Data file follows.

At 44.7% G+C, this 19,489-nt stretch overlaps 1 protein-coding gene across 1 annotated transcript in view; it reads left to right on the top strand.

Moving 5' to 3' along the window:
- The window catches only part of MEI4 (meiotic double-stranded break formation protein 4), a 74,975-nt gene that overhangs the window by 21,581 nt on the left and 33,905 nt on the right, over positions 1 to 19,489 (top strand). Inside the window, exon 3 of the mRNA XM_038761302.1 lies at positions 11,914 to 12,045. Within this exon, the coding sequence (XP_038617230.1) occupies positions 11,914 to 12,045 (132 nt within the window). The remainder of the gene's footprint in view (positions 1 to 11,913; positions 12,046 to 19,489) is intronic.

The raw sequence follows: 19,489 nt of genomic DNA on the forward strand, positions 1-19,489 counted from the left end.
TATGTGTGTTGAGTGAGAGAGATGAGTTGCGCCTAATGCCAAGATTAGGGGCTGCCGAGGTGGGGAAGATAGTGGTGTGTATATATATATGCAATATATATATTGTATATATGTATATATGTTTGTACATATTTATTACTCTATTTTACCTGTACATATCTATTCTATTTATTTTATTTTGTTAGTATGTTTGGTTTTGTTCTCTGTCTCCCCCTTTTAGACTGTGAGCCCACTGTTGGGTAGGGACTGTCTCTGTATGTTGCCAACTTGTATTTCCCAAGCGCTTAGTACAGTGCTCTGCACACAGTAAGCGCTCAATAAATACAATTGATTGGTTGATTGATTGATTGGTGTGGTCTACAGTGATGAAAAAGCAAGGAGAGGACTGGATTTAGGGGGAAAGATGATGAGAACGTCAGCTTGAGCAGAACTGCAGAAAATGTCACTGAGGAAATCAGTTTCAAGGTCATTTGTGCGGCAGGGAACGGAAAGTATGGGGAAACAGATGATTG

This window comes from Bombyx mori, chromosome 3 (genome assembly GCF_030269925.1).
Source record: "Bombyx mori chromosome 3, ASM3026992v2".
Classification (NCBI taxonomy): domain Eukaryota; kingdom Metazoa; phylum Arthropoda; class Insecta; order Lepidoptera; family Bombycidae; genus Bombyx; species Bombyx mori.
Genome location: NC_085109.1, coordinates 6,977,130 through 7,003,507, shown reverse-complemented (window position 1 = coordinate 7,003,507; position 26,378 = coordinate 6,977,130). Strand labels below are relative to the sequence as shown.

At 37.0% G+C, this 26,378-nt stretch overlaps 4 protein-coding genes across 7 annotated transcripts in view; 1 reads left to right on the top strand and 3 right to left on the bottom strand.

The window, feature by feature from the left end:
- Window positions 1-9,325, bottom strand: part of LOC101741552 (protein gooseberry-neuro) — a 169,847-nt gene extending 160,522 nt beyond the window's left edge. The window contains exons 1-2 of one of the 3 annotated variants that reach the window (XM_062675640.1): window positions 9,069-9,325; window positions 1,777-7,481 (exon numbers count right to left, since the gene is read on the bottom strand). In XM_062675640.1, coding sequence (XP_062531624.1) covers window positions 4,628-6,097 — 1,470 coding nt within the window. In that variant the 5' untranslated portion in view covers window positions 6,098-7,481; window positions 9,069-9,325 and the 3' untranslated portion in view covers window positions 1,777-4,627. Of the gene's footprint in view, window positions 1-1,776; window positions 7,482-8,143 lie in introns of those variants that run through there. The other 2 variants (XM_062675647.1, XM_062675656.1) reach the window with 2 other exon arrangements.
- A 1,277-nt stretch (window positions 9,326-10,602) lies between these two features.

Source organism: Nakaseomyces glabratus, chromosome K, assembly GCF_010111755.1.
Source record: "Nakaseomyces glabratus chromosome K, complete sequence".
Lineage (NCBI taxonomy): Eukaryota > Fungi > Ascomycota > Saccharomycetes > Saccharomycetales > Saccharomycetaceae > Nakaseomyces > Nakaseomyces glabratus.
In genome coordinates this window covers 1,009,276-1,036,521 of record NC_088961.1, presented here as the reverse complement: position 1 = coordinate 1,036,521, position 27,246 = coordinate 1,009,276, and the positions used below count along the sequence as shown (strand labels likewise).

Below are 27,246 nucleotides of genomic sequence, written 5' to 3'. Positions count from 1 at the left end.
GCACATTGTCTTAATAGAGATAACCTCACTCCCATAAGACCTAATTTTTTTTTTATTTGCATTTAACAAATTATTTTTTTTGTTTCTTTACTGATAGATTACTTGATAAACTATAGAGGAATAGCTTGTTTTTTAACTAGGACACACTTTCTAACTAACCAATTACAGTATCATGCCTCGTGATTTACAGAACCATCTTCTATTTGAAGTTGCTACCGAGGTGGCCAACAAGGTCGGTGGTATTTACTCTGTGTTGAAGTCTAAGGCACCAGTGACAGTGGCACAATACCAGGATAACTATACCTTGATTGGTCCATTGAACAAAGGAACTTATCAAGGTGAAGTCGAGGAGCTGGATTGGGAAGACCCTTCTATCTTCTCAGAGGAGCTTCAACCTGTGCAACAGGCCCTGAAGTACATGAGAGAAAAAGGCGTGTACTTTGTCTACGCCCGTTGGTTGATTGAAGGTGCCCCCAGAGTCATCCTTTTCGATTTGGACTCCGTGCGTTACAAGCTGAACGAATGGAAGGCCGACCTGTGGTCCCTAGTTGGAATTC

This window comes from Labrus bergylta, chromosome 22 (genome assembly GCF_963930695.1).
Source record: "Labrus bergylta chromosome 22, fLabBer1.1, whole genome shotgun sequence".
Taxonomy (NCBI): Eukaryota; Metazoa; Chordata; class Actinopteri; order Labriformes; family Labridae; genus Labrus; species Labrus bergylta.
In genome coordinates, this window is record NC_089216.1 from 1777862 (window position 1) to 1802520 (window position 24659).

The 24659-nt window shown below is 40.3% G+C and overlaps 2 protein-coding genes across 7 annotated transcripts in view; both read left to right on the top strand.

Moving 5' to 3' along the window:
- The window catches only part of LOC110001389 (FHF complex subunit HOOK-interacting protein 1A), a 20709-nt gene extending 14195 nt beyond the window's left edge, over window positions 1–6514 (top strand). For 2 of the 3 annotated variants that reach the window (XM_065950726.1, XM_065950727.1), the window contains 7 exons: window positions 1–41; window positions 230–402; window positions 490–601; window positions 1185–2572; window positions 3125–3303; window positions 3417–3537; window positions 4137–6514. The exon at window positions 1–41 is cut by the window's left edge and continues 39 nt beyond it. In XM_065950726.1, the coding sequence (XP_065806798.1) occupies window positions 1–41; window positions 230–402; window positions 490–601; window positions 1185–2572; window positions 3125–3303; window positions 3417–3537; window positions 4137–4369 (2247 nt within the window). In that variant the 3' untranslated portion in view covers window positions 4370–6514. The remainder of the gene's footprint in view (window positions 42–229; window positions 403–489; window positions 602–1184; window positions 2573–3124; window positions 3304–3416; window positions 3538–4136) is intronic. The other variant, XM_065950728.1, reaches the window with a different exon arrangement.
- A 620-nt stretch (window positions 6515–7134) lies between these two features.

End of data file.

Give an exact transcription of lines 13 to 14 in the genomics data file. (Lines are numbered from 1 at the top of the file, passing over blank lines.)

- A 1,277-nt stretch (window positions 9,326-10,602) lies between these two features.

Source organism: Nakaseomyces glabratus, chromosome K, assembly GCF_010111755.1.